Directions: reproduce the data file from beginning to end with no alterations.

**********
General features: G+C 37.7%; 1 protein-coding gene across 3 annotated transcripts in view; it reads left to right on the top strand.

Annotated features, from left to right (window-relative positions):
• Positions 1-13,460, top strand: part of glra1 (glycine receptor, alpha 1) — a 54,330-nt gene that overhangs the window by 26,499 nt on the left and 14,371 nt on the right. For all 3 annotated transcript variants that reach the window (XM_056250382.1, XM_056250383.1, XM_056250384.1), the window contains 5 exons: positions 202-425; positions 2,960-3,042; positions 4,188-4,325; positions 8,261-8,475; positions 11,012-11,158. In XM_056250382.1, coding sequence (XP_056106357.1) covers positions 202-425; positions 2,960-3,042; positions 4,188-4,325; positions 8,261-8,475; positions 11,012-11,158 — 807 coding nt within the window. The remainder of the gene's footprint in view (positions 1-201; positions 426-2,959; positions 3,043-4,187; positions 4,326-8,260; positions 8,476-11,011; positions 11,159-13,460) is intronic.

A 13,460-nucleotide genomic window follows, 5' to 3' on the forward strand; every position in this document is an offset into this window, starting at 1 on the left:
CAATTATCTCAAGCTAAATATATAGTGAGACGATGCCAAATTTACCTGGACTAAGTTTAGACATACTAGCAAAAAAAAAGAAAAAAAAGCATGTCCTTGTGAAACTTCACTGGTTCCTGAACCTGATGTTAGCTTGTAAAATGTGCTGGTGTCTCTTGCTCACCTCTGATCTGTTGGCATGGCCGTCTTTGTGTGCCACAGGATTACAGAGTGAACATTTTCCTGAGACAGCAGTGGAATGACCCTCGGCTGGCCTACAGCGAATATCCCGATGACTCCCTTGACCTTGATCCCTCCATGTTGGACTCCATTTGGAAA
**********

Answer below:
General features: G+C 37.7%; 1 protein-coding gene across 3 annotated transcripts in view; it reads left to right on the top strand.

Annotated features, from left to right (window-relative positions):
• Positions 1-13,460, top strand: part of glra1 (glycine receptor, alpha 1) — a 54,330-nt gene that overhangs the window by 26,499 nt on the left and 14,371 nt on the right. For all 3 annotated transcript variants that reach the window (XM_056250382.1, XM_056250383.1, XM_056250384.1), the window contains 5 exons: positions 202-425; positions 2,960-3,042; positions 4,188-4,325; positions 8,261-8,475; positions 11,012-11,158. In XM_056250382.1, coding sequence (XP_056106357.1) covers positions 202-425; positions 2,960-3,042; positions 4,188-4,325; positions 8,261-8,475; positions 11,012-11,158 — 807 coding nt within the window. The remainder of the gene's footprint in view (positions 1-201; positions 426-2,959; positions 3,043-4,187; positions 4,326-8,260; positions 8,476-11,011; positions 11,159-13,460) is intronic.

A 13,460-nucleotide genomic window follows, 5' to 3' on the forward strand; every position in this document is an offset into this window, starting at 1 on the left:
CAATTATCTCAAGCTAAATATATAGTGAGACGATGCCAAATTTACCTGGACTAAGTTTAGACATACTAGCAAAAAAAAAGAAAAAAAAGCATGTCCTTGTGAAACTTCACTGGTTCCTGAACCTGATGTTAGCTTGTAAAATGTGCTGGTGTCTCTTGCTCACCTCTGATCTGTTGGCATGGCCGTCTTTGTGTGCCACAGGATTACAGAGTGAACATTTTCCTGAGACAGCAGTGGAATGACCCTCGGCTGGCCTACAGCGAATATCCCGATGACTCCCTTGACCTTGATCCCTCCATGTTGGACTCCATTTGGAAA